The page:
Wordwatch Towers

A plain language guide to punctuation, grammar and writing well.

Loathe and loath

with 9 comments

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I loathe broccoli, but I’m loath to waste it.

‘Loathe’ is a verb and means to dislike intensely.

‘Loath’ is an adjective and means unwilling.

‘Loath’ can also be spelt ‘loth’.

To remember the difference, think of something you dislike that begins with ‘e’ (to remind you that ‘loathe’ with the ‘e’ on the end means dislike). Elephants? Earwigs? Exams? Everything?

Then you won’t get it embarrassingly wrong as a politics blogger on the Guardian website so obviously did in the first sentence of his piece:

Naturally, I’m loathe to deliver props to a writer for any other British newspaper, but I happen to know the FT’s Ed Luce…

More commonly confused words and phrases

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9 Responses

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  1. Don’t forget the pronunciation of the ‘th’:

    ‘the’ in ‘loathe’ is voiced, as in ‘bathe’;
    ‘th’ in ‘loath’ is unvoiced, as in ‘bath’.


    20/03/2010 at 10:01 am

    • That’s a really useful addition to this post, Dai. Thanks very much indeed.


      20/03/2010 at 5:07 pm

  2. I loathe E. coli?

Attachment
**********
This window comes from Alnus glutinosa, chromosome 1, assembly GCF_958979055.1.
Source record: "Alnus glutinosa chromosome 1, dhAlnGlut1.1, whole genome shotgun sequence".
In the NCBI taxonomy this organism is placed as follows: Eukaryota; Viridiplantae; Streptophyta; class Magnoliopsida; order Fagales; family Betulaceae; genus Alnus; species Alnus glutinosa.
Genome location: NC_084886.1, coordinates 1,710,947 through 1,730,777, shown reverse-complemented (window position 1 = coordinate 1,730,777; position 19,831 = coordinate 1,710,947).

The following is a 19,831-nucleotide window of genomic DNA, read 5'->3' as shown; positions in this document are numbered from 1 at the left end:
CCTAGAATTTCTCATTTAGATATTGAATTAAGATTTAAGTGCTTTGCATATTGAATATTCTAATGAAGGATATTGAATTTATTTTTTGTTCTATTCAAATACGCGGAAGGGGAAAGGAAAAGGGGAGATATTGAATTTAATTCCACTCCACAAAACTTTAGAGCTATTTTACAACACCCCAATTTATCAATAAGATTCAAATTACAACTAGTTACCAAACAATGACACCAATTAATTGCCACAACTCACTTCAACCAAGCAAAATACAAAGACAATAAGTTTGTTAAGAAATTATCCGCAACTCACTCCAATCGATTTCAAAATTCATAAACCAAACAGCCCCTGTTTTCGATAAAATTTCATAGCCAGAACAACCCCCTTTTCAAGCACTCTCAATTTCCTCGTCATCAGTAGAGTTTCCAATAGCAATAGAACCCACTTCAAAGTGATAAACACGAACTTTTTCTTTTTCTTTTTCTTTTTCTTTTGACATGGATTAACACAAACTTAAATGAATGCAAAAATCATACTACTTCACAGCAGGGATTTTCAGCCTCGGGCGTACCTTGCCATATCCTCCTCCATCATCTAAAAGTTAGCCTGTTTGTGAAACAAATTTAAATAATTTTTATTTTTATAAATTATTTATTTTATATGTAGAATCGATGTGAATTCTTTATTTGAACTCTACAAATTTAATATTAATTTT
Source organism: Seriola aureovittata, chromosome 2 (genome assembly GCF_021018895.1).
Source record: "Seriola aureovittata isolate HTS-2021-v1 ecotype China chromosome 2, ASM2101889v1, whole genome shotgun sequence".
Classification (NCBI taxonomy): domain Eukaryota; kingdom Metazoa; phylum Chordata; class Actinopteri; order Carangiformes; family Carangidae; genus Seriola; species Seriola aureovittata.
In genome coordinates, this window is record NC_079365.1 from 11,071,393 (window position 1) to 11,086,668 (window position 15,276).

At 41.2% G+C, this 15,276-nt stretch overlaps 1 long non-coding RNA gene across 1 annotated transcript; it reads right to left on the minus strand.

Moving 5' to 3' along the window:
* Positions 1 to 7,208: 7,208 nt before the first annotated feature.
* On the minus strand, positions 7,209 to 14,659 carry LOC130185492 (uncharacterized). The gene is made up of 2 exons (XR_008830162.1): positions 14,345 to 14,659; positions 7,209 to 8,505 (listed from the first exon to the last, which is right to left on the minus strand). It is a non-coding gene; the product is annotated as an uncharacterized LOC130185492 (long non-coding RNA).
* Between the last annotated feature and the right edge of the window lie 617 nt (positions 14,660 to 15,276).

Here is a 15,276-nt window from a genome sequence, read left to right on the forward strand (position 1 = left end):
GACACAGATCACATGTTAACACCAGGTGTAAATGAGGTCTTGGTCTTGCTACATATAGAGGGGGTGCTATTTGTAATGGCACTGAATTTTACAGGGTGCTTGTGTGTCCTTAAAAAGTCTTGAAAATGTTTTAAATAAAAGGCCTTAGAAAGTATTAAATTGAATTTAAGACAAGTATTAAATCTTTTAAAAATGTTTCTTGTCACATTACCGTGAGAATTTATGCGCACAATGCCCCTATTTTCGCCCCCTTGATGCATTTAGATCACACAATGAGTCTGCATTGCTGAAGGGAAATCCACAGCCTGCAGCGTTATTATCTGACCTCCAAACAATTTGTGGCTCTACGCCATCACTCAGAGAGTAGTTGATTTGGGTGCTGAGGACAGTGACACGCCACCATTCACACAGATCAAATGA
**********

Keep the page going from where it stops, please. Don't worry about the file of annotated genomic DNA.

Michael Farrell

    20/03/2010 at 1:27 pm

    • I’m loath to comment.


      20/03/2010 at 5:06 pm

      • Yet your non-comment is fairly bathed in sarcasm.

        Michael Farrell

        20/03/2010 at 5:53 pm

        • Not at all! I loathe sarcasm.


          20/03/2010 at 6:24 pm

  3. Correction from The New York Times’ After Deadline column:

    It’s a reality that some have been loathe to embrace.

    “Loathe” is a verb meaning “detest.” The adjective meaning “reluctant” is “loath.”

    (Ergo, should be ‘loath to embrace’)


    14/04/2011 at 11:17 am

    • I spell the adjective “loth”, not “loath”.


      14/04/2011 at 4:29 pm

      • Hi, there — yes, the Oxford Dictionary of English lists ‘loth’ as a variant spelling. Thanks very much for highlighting that alternative.


        14/04/2011 at 5:07 pm

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